Y: What’d you say?

M: Thank you, and then returned to pumping my gas.

Y: You didn’t engage him?

M: Why would I? People of faith are not easily convinced by any reasonable argument under the best of circumstances and standing in freezing winds at a gas pump at 6:00 in the morning is far from ideal circumstances. There’s no point in wasting one’s breath arguing matters of faith because those who believe, and mind you, I’m not picking on one more than the other, but those who are committed to identifying with their belief system are already delusional. They don’t want to see the holes in the logic, nor the evidence of its fallacies, nor the massive gaps in its logic and reasoning. Faith, of necessity, transcends all of that.

Y: So, you’re saying people of faith are ignorant?

M: No, don’t put words in my mouth. 

Y: You’re the one typing.

M: (rolling eyes) There are many people of faith who are intelligent and many who even realize that the things they believe are out of sync with matters of logic and reason but still choose to believe. There are many people who are of the opinion that matters of faith transcend everything else. When one chooses such a belief system it is very difficult, perhaps impossible to convince them otherwise.

Y: That doesn’t stop you from complaining about them.

M: Only because they have this nasty habit of trying to impose their belief system on everyone and everything else. Belief systems are fine on a personal level—believe in whoever or whatever you want—but they are just that, personal, and to impose them on anyone or anything else is morally wrong on a more universal level.

Y: Shouldn’t a belief system affect one’s lifestyle?

M: Perhaps, but if it does, it is your life it should affect, not mine. No one has the right to legislate a belief system. Theocracy is wrong and, interestingly enough, goes against the tenents of every major religion! There is no deity that desires to be in the government business. 

Y: People of faith don’t seem to see it that way.

M: Yes, I’ve noticed. That’s because their organizations have been politically motivated for thousands of years, mistranslating their holy scriptures to meet their political needs, and claiming heresy when someone tries to point out what the scriptures originally said. It’s an underhanded and shameful way of manipulating people to get them to do what you want and if their deities do exist and there is an afterlife, both of which I question, then those deities are likely to punish those severely who have bastardized the belief and taken advantage of people.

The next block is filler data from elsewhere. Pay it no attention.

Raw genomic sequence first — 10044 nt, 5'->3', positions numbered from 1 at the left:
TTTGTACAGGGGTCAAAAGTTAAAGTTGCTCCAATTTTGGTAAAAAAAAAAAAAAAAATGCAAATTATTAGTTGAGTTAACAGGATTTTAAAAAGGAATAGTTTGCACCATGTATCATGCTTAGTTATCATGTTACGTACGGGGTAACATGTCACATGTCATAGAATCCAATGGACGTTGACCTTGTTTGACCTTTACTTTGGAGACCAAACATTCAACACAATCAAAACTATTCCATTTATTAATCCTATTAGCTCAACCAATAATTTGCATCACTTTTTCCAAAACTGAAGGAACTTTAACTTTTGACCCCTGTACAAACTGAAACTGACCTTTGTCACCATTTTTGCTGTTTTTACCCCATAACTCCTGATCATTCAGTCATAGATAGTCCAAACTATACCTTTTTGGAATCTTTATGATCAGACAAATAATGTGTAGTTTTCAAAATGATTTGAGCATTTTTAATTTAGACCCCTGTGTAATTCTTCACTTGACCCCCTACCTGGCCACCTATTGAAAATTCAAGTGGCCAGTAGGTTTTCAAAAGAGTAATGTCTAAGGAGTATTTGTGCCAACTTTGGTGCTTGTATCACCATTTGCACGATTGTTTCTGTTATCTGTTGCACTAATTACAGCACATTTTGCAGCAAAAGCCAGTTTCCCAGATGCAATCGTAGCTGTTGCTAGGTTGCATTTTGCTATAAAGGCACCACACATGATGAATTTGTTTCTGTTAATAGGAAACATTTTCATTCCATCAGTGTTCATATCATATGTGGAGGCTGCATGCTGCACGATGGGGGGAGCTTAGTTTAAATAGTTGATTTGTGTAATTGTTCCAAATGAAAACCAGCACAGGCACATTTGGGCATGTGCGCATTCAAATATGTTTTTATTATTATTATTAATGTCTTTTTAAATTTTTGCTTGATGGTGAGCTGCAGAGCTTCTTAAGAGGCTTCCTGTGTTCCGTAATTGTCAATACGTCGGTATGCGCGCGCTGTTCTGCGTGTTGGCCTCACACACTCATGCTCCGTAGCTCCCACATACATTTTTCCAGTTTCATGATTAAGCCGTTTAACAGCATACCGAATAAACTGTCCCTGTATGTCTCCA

Y: Strange to hear you say that. You were raised differently. You even worked in churches, went to a religious university and everything. What happened? How did you get so contrary?

M: A number of things. One was being exposed to all the people my traditional belief system was labeling as “wrong.” Maintaining a belief system is easy when cocooned within a community of like minds. When one steps outside that community and begins to relate with others, one is likely to find the horrible things said about those “others” is largely untrue and bigoted. 

Y: Bigoted? That’s a rather strong accusation.

M: Yes, but it’s accurate. There is an intentional lack of understanding within religious groups for those who exist external to them. They say they don’t want to be “polluted” with the heresy and “sin.” The truth is, it’s the only way to keep people inside the religion. When they find out that the “bad” people aren’t so bad after all, everything else starts to fall apart.

Y: So, if we all started hanging out with each other and understanding each other, religion would die away?

M: Probably not, as there is a need within a lot of people to believe in something and religions offer a well-packaged something. However, religious participation is declining across the board and most dramatically among younger people. The Washington Post did an opinion piece back in October about that very topic, and there have been several other observational pieces as well [click here to read the WaPo article]. Religious institutions are not the authoritative source they were even ten years ago. People are tired of feeling manipulated.

Y: Is this why you’re so grumpy all the time? You do realize no one ever sees you smile.

M: Okay, let’s get some things straight. First, I’m not grumpy all the time. Most times, inside my head I’m quite pleasant. That’s in part because most of my day is spent alone and there’s no one around to upset me except the animals. Conversations with Kat and Gabe are usually pleasant. It’s when I look at the news that my mood goes sour. If people external to me weren’t such assholes I’d be a much better person to get along with. I’d probably be a lot more quiet, too.

Y: You’re telling me it’s all everyone else’s fault you’re an old grouch?

M: For the most part, yes. I mean, sure, I’m rather short on patience at this point in my life. Not that I’ve ever had much. A lack of patience has been a problem going all the way back to college and probably further. I set what I think are reasonable expectations and when those expectations are not met I tend to get frustrated, especially when what is delayed effects something or someone else. The computer is the worst offender. I expect it to work. Always. Efficiently.